Hardman uses a feature lead in this story and starts out his piece talking about inmate named Jose Perez, who has been in locked up in prison for 12 years. Hardman gets the reader engaged by talking about “ceiling time,” which is a term prisoner’s use when they are laying in their bed reflecting on their life. I think this was a good idea because it lets the reader get inside the mind of inmate inside prison. Hardman in the first paragraph quotes Perez saying, “Ceiling time is when you lay down and you’re reflecting on things, looking up at the ceiling, thinking about the day, what I did right, what I did wrong.” Using a quote at the beginning is usually not seen in most articles I read, but I think in this article it works quite well in engaging the reader into the story.
Hardman than moves his story to a retired Reverend Edwin Muller, who is officiating Perez’s marriage to his fiancé. I liked how Hardman moves his story to a source that is not an inmate but someone who has worked with inmates for 50 years. Muller tells Hardman that inmates who had more than 15 years in their prison sentence were not allowed to get married until recently. I think Muller was a great source for Hardman because it gives the story credibility. Hardman than goes on to write about how Perez met his wife through the Internet saying:
Brie Morris and José Pérez originally met the more modern way, online, about three years ago, on the website prisontalk.com, a kind of digital forum between prisoners and the outside world. Pérez says that virtual meeting developed into letter writing and a real connection.
Informing the reader how these inmates meet their fiancé’s is crucial for this story. In my opinion, it makes the reader think of these inmates as humans instead of some type of monster. Muller tells Hardman that marriage is not only good for the inmates but also good for women looking to find partners since a lot of inmates are young males. Hardman than gives the reader a statistic that less crimes are committed by inmates who married in prison. I think giving a statistic like this shows the positive impact that marriage has on inmates.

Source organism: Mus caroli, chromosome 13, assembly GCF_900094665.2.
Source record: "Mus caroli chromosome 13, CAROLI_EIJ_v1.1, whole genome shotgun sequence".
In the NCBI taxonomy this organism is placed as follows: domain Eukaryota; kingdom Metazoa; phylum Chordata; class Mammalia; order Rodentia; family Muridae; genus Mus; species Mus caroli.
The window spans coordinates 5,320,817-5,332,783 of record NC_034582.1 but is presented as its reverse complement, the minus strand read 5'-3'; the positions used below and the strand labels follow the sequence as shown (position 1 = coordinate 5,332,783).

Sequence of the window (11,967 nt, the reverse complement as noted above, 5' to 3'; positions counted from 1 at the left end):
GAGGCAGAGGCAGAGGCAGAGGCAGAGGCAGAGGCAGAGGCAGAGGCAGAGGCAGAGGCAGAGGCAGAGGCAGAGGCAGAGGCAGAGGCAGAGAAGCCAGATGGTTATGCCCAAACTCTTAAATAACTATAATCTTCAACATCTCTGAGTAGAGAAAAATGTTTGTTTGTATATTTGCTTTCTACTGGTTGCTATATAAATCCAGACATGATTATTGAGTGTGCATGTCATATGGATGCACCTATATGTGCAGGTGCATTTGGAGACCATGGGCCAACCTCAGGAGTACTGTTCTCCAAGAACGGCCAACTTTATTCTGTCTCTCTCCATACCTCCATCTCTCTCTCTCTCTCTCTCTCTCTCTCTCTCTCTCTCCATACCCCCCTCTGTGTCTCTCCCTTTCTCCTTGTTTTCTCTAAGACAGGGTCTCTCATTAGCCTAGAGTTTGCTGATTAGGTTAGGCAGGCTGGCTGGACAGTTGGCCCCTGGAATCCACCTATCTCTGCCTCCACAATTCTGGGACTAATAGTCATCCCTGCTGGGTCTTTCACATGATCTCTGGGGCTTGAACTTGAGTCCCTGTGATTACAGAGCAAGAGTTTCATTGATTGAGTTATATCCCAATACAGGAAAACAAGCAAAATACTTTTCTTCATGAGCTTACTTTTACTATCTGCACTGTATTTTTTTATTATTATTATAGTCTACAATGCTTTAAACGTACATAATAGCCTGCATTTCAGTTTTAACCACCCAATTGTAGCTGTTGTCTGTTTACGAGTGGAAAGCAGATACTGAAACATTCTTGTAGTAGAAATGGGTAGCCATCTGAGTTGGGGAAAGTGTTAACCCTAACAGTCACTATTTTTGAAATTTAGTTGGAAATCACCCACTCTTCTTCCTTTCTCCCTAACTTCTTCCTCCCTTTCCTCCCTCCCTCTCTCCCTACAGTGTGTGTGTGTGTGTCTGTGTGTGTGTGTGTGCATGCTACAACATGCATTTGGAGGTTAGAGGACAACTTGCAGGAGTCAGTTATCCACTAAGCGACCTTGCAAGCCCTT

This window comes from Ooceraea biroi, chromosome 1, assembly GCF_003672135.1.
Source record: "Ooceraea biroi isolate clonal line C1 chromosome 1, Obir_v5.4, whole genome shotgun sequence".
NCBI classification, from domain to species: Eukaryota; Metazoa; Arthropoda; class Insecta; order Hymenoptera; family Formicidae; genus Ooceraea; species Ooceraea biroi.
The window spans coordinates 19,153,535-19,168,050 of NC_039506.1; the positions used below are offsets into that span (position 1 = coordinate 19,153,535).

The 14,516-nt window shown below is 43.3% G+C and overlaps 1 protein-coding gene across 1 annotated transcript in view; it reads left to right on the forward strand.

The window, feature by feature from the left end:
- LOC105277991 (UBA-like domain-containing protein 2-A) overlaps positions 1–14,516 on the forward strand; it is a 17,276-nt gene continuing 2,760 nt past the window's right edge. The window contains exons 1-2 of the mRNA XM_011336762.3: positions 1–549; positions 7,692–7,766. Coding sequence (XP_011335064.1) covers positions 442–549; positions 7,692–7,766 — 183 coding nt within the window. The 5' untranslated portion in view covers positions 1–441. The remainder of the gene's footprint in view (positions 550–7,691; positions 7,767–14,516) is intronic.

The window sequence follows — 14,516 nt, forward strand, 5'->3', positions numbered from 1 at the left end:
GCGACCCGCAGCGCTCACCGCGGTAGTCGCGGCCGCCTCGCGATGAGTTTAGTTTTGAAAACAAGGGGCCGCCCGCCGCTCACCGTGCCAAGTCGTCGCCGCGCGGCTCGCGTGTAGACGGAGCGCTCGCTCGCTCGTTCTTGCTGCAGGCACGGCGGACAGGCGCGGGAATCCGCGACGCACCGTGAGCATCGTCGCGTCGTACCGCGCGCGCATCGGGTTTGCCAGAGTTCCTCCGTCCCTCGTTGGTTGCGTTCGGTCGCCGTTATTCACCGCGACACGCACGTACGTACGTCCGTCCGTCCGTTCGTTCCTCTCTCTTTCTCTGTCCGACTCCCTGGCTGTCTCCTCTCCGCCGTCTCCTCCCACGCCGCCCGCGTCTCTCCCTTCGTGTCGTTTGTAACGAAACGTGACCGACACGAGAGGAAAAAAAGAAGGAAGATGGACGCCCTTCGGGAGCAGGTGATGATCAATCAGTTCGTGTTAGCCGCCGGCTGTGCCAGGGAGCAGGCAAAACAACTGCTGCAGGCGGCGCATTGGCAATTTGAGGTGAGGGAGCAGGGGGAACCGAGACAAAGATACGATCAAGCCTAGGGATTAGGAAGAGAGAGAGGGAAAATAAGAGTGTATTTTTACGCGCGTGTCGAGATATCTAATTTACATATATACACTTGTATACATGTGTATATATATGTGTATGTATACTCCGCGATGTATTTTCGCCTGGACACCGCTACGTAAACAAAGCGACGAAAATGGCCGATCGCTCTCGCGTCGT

Although Hardman talks about the benefits of inmates who get married, he also talks about a particular inmate who had trouble with adjusting to his married life outside prison. Chris, who didn’t give Hardman his last name, said things got shaky with his wife once he was on the outside because it was different seeing your wife everyday rather than once a month in prison. I think Hardman does a great job here informing the reader that these marriages aren’t exactly like a marriage outside prison. Towards the end of the article, Hardman goes back to Perez and his wife Brie Morris and their plans of the future after Perez is released from prison. Hardman writes:
For now, Morris says she tries to stay focused on a snapshot of the future she has in her mind. “José’s at home, taking care of the baby. I’m working, I’m on call. He’s doing his social work during the day, running his group home. I think it’ll be really good. I think we’re going to be one of those success stories because we’re so different. This is really genuine.”
I thought this was a good way to end the article because the article starts out about Perez and is concluded with Perez. I also feel like it gives the reader more compassion with someone who is serving a prison sentence. Overall, I think Hardman did a very good job with this story.
Matt McElroy speaks of his first experience and favorite experiences at the University of Mississippi.